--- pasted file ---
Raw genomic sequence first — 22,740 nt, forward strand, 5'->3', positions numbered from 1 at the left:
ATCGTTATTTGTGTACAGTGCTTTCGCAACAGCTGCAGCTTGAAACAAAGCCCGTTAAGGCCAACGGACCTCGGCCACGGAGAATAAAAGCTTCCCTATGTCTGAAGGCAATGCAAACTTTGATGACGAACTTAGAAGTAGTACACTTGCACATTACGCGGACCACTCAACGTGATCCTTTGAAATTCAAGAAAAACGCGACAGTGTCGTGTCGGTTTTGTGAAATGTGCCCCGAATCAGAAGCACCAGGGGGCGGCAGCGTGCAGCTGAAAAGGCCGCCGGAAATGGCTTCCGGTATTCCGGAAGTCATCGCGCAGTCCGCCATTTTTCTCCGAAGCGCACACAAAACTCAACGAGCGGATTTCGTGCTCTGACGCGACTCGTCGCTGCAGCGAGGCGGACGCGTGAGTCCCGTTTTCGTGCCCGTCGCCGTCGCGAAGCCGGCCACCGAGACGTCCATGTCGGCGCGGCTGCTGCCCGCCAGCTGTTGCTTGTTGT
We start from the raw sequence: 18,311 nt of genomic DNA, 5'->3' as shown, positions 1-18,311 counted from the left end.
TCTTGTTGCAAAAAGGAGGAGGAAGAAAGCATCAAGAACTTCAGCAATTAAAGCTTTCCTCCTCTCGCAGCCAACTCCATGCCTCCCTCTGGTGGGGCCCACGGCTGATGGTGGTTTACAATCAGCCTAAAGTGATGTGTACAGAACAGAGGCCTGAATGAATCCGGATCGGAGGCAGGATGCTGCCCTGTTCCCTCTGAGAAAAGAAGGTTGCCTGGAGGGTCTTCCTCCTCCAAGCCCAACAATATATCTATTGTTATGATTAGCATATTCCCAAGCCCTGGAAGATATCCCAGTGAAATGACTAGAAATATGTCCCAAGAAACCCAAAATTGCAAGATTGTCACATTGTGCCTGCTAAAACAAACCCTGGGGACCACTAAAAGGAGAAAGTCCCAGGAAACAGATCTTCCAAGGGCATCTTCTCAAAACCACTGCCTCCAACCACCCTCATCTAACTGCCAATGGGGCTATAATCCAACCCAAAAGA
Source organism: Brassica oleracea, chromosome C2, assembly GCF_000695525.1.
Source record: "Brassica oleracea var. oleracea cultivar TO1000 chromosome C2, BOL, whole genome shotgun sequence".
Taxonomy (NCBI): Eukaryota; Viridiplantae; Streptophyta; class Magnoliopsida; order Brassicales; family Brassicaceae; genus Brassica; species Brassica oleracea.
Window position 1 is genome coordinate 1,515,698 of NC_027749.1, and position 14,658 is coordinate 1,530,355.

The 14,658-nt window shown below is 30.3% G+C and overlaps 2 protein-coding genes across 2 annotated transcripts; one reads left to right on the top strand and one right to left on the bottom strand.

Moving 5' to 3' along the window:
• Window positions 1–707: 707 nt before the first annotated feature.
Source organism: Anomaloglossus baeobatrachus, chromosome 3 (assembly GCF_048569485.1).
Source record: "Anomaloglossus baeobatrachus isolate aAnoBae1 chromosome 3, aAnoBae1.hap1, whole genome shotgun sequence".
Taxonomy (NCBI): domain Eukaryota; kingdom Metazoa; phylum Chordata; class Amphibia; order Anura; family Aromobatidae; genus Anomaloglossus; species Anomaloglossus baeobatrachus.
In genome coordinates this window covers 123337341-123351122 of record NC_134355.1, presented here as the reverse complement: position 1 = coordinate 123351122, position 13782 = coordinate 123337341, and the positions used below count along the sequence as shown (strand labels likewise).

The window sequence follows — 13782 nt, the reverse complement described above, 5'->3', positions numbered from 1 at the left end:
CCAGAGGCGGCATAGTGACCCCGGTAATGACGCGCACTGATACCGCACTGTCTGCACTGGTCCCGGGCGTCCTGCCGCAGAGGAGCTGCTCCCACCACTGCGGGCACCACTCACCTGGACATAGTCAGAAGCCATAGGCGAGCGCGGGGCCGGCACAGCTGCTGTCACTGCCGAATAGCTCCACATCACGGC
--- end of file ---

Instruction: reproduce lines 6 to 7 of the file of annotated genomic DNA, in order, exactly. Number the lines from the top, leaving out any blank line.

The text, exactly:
Source record: "Brassica oleracea var. oleracea cultivar TO1000 chromosome C2, BOL, whole genome shotgun sequence".
Taxonomy (NCBI): Eukaryota; Viridiplantae; Streptophyta; class Magnoliopsida; order Brassicales; family Brassicaceae; genus Brassica; species Brassica oleracea.